Candida can cause severe asthma

Candida is all over the web, deemed responsible for chronic fatigue and brain fog, but did you know Candida infection is also involved in asthma and can actually cause severe asthmatic conditions associated with high death rates?

Candida albicans growing on Sabouraud agar

Candida albicans growing on Sabouraud agar (Photo credit: Wikipedia)

What is Candida?

Candida albicans is a yeast, or fungus, commonly found on our body and in our digestive system. It is usually harmless but an imbalance in the gut microflora can result in Candida albicans transitioning from commensal to invasive and proliferating out of control (see my previous post presenting symptoms of candida overgrowth, or candidiasis, and the scientific evidence in support of a diet helping to treat the condition). In addition to visible yeast outbreaks on the skin, tongue or genitals, candida overgrowth can become systemic in particular in immunodepressed individuals, and cause symptoms difficult to identify, such as chronic fatigue, headaches and joint pain.

What is asthma?

Asthma is a chronic inflammatory lung disease, characterized by reversible airway obstruction and bronchospasms  (constriction of the muscles around the bronchioles). Asthma affects more than 25 million people in the United States (about 8% of the population). Asthmatic symptoms include wheezing, coughing, chest tightness and shortness of breath. Although exact causes are not known, asthma is considered to result from the combination of an inherited predispostion (atopy) and exposure to environmental irritants, such as molds, smoke, dust, or effortful exercise.

There is no known cure for asthma. Treatment focuses on daily management of asthmatic symptoms and prevention. Long term treatment generally involves daily use of corticosteroids or other drugs, which all involve side effects. For immediate relief, inhaled short-acting beta2-agonists are often prescribed in addition to the daily medicine. Preventing asthma involves identifying triggers and eliminating them.

How is Candida related to asthma?

Elevated levels of airborne fungus and yeast have been associated with an increased severity of asthma attacks, leading to more emergency visits and deaths. Hypersensitivity or allergy to Candida albicans has been established in some cases of chronic asthma, with improvement of symptoms after hyposensitization treatment. A recent study investigating the relationship between Candida and status asthmaticus (SA), an acute severe asthma that responds poorly to conventional treatment, has found an overwhelming presence of Candida albicans in the lower airways of patients suffering from the condition. The study also showed that Candida infection in mice induced asthma-like allergies. Other studies report the beneficial effect of anti-fungal therapies on asthma, reinforcing the notion of fungi as an important cause of severe asthma.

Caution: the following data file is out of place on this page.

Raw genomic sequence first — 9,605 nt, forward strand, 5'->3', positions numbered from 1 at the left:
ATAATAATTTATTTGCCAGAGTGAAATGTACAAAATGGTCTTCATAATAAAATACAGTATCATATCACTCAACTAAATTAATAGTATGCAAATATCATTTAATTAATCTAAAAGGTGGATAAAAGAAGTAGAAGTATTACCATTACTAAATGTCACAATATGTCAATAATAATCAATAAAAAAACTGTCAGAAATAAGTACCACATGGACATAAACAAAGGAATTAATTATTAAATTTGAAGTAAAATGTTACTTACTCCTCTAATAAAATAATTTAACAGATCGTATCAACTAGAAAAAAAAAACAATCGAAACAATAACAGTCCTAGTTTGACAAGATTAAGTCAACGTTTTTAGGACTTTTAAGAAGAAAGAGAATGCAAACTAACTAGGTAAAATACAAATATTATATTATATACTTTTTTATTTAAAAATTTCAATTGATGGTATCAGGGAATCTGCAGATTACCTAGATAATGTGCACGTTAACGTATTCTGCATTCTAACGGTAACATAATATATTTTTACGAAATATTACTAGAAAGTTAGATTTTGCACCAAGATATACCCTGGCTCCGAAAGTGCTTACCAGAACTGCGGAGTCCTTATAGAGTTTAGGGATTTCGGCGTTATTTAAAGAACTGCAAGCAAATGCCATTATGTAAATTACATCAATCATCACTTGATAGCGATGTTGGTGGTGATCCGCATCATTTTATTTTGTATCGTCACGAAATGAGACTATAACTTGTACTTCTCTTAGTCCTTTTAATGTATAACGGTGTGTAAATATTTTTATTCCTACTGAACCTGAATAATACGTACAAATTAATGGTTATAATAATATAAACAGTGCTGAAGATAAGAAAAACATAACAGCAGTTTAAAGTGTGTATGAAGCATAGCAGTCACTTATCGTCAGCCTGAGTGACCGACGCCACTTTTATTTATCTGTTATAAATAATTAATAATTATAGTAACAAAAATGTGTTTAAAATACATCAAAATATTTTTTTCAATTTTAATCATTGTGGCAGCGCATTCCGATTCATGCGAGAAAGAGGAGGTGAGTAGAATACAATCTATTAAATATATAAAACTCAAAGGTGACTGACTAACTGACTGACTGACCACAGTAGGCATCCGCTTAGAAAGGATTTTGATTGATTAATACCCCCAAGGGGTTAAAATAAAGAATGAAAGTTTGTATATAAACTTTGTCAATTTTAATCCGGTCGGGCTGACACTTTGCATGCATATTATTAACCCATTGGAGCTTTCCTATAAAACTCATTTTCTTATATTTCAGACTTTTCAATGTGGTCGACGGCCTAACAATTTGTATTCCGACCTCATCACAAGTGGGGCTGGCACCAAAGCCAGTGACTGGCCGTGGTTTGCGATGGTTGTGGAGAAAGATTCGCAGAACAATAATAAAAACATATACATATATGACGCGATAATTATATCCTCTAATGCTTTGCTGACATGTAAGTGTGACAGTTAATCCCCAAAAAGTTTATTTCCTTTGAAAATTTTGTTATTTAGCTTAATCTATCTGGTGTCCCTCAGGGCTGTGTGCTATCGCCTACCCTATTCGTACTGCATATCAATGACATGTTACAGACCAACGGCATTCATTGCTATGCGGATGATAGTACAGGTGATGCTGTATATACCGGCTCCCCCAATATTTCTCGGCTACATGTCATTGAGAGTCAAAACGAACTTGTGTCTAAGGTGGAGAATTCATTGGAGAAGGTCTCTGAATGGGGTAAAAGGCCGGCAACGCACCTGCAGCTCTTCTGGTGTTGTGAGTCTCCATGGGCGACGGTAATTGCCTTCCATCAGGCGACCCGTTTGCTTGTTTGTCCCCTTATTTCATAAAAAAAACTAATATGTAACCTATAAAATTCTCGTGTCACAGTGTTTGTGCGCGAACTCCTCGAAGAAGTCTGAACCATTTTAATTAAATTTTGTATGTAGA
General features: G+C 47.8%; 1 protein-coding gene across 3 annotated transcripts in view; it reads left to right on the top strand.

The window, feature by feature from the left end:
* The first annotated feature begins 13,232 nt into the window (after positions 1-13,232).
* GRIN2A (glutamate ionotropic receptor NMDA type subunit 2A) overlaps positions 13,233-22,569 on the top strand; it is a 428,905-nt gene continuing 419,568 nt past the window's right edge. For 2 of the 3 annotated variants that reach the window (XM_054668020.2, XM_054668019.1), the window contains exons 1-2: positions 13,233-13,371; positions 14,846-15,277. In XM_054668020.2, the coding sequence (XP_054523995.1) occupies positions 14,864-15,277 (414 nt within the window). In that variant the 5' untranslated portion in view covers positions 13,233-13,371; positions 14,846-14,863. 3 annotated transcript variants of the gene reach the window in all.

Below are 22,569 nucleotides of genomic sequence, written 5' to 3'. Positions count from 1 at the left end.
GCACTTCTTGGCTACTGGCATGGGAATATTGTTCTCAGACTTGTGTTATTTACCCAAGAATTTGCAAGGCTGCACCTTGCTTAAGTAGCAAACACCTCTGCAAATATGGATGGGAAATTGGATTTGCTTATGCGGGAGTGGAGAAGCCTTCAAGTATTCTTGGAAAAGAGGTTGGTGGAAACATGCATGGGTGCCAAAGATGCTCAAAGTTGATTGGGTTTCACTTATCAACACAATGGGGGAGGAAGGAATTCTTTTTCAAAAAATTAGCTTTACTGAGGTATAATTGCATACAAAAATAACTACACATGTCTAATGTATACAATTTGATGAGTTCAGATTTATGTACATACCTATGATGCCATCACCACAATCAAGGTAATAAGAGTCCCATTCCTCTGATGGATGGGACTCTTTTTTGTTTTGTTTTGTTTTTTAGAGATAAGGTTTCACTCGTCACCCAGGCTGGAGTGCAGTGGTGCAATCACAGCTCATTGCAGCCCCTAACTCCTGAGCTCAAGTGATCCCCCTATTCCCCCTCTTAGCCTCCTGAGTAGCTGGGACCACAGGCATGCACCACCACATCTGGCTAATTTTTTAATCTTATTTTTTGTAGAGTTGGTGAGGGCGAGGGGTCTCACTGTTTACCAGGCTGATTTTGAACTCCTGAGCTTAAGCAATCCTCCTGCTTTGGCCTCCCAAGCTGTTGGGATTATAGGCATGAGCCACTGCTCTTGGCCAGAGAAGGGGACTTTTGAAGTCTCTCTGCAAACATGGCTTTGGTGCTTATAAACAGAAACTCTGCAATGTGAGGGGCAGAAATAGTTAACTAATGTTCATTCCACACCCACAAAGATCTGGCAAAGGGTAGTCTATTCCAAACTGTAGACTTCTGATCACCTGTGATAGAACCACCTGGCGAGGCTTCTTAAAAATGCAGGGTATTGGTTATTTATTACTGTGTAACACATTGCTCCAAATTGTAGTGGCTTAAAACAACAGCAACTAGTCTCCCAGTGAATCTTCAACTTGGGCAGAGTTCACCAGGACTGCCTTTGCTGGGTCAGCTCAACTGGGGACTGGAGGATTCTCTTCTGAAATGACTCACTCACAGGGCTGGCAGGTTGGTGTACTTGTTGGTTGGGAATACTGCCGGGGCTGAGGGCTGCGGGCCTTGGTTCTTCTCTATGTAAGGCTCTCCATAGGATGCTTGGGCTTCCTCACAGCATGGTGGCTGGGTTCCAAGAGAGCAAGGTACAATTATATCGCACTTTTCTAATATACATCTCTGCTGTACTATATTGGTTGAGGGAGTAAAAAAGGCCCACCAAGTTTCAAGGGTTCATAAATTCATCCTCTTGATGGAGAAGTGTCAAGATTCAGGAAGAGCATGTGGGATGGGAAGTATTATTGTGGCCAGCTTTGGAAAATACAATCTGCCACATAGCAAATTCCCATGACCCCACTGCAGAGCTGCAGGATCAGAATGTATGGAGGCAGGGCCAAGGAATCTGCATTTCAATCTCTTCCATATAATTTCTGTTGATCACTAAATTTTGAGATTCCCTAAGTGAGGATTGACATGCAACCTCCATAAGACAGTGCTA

The conundrum

Vicious cycle: 1. Many asthmatic individuals use corticosteroids on a regular basis to reduce asthma symptoms, and take antibiotics for temporary relief. 2. Corticosteroids and antibiotics increase the risks of Candida overgrowth by depressing the immune system and by reducing the commensal microflora, respectively. 3. Candida infection can lead to increased asthma severity.

Are there options?

Specific dietary restrictions have been suggested to help fight Candida overgrowth, however, I could not find specific evidence of an effect of a Candida diet on asthma.

Nutrients proven to help improve asthma symptoms include Vitamin C (Cantaloupe, citrus, kiwi, mango, papaya, broccoli, brussel sprouts, cauliflower, green and red peppers, spinach), Vitamin D (salmon, mackerel, tuna, mushrooms, milk, egg yolk, cheese), omega-3 fatty acids (cold-water fish, such as salmon, nuts and flax seeds).

It might be beneficial to combine these nutrients with foods proven to have anti-candida activity such as garlic, essential oils from thyme, clove and turmeric (curcuma).

References used in this article

Mak G, Porter PC, Bandi V, Kheradmand F, Corry DB. Tracheobronchial mycosis in a retrospective case-series study of five status asthmaticus patients. Clin Immunol. 2013 Feb;146(2):77-83. doi: 10.1016/j.clim.2012.11.005. Epub 2012 Nov 27.

Gumowski, P., Lech, B., Chaves, I., Girard, J.P. Chronic asthma and rhinitis due to Candida albicans, epidermophyton, and trichophyton. Ann. Allergy, 59 (1987), pp. 48–51

Porter, P., Susarla, S. C., Polikepahad S. et al. Link between allergic asthma and airway mucosal infection suggested by proteinase-secreting household fungi. Mucosal Immunol., 2 (2009), pp. 504–517

Denning, D.W.,  O’Driscoll, B.R., Powell G. et al. Randomized controlled trial of oral antifungal treatment for severe asthma with fungal sensitization: the Fungal Asthma Sensitization Trial (FAST) study. Am. J. Respir. Crit. Care Med., 179 (2009), pp. 11–18

Targonski, P.V.,Persky, V. W., Ramekrishnan, V. Effect of environmental molds on risk of death from asthma during the pollen season J. Allergy Clin. Immunol., 95 (1995), pp. 955–961

Copyright (see copyright page): © “Food, Science and Health” (FoodScienceHealth.com) by Barbara Cerf-Allen, 2013 All Rights Reserved

Disclaimer: I am not advocating any of the above mentioned diets, nor am I making any claim about their usefulness for your specific condition. I am not a medical doctor and I am not giving medical advice. This blog is about sharing scientific information and my personal anecdotal experiences.

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